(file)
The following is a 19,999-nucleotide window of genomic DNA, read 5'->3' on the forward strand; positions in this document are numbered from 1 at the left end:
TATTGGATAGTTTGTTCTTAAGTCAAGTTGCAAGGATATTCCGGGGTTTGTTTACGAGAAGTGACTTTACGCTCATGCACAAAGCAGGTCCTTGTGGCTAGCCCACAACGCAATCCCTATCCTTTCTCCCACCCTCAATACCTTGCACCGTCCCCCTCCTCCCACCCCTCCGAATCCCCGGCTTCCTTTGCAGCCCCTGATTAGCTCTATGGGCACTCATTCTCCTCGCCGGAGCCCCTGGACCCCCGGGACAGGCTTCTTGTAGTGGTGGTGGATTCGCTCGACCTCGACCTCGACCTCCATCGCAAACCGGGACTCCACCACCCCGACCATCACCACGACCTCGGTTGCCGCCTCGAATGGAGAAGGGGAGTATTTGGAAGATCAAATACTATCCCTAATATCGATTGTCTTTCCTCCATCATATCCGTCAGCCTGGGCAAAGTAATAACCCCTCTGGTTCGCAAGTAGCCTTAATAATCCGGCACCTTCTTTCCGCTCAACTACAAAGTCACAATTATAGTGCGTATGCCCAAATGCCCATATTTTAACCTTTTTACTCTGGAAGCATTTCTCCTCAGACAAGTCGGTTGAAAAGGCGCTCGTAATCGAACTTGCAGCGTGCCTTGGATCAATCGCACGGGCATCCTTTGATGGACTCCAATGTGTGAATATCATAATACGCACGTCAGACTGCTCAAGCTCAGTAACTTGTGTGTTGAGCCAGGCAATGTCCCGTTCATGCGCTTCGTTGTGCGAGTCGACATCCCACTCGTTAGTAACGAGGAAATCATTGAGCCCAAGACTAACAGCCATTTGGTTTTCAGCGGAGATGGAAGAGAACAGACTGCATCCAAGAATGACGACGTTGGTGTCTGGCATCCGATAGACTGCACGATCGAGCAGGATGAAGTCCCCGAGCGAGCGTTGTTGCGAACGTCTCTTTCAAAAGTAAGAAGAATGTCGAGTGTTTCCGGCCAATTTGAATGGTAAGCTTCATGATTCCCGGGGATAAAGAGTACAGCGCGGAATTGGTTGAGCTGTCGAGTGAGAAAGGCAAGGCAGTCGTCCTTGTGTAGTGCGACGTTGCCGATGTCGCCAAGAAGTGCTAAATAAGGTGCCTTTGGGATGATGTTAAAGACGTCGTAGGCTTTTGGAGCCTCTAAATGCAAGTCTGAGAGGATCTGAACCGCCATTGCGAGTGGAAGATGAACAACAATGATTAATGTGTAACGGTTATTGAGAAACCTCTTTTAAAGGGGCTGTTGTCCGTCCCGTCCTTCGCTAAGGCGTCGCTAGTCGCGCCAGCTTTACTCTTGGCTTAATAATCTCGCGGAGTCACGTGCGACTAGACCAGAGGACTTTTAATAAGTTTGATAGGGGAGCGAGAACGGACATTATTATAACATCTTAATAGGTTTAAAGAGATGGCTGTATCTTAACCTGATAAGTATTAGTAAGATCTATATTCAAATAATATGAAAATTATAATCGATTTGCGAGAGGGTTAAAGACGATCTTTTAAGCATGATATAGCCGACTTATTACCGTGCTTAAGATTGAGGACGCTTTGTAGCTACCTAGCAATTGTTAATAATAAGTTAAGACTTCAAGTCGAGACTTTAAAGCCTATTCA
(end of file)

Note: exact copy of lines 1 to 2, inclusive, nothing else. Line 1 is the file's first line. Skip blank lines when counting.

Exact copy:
The following is a 19,999-nucleotide window of genomic DNA, read 5'->3' on the forward strand; positions in this document are numbered from 1 at the left end:
TATTGGATAGTTTGTTCTTAAGTCAAGTTGCAAGGATATTCCGGGGTTTGTTTACGAGAAGTGACTTTACGCTCATGCACAAAGCAGGTCCTTGTGGCTAGCCCACAACGCAATCCCTATCCTTTCTCCCACCCTCAATACCTTGCACCGTCCCCCTCCTCCCACCCCTCCGAATCCCCGGCTTCCTTTGCAGCCCCTGATTAGCTCTATGGGCACTCATTCTCCTCGCCGGAGCCCCTGGACCCCCGGGACAGGCTTCTTGTAGTGGTGGTGGATTCGCTCGACCTCGACCTCGACCTCCATCGCAAACCGGGACTCCACCACCCCGACCATCACCACGACCTCGGTTGCCGCCTCGAATGGAGAAGGGGAGTATTTGGAAGATCAAATACTATCCCTAATATCGATTGTCTTTCCTCCATCATATCCGTCAGCCTGGGCAAAGTAATAACCCCTCTGGTTCGCAAGTAGCCTTAATAATCCGGCACCTTCTTTCCGCTCAACTACAAAGTCACAATTATAGTGCGTATGCCCAAATGCCCATATTTTAACCTTTTTACTCTGGAAGCATTTCTCCTCAGACAAGTCGGTTGAAAAGGCGCTCGTAATCGAACTTGCAGCGTGCCTTGGATCAATCGCACGGGCATCCTTTGATGGACTCCAATGTGTGAATATCATAATACGCACGTCAGACTGCTCAAGCTCAGTAACTTGTGTGTTGAGCCAGGCAATGTCCCGTTCATGCGCTTCGTTGTGCGAGTCGACATCCCACTCGTTAGTAACGAGGAAATCATTGAGCCCAAGACTAACAGCCATTTGGTTTTCAGCGGAGATGGAAGAGAACAGACTGCATCCAAGAATGACGACGTTGGTGTCTGGCATCCGATAGACTGCACGATCGAGCAGGATGAAGTCCCCGAGCGAGCGTTGTTGCGAACGTCTCTTTCAAAAGTAAGAAGAATGTCGAGTGTTTCCGGCCAATTTGAATGGTAAGCTTCATGATTCCCGGGGATAAAGAGTACAGCGCGGAATTGGTTGAGCTGTCGAGTGAGAAAGGCAAGGCAGTCGTCCTTGTGTAGTGCGACGTTGCCGATGTCGCCAAGAAGTGCTAAATAAGGTGCCTTTGGGATGATGTTAAAGACGTCGTAGGCTTTTGGAGCCTCTAAATGCAAGTCTGAGAGGATCTGAACCGCCATTGCGAGTGGAAGATGAACAACAATGATTAATGTGTAACGGTTATTGAGAAACCTCTTTTAAAGGGGCTGTTGTCCGTCCCGTCCTTCGCTAAGGCGTCGCTAGTCGCGCCAGCTTTACTCTTGGCTTAATAATCTCGCGGAGTCACGTGCGACTAGACCAGAGGACTTTTAATAAGTTTGATAGGGGAGCGAGAACGGACATTATTATAACATCTTAATAGGTTTAAAGAGATGGCTGTATCTTAACCTGATAAGTATTAGTAAGATCTATATTCAAATAATATGAAAATTATAATCGATTTGCGAGAGGGTTAAAGACGATCTTTTAAGCATGATATAGCCGACTTATTACCGTGCTTAAGATTGAGGACGCTTTGTAGCTACCTAGCAATTGTTAATAATAAGTTAAGACTTCAAGTCGAGACTTTAAAGCCTATTCA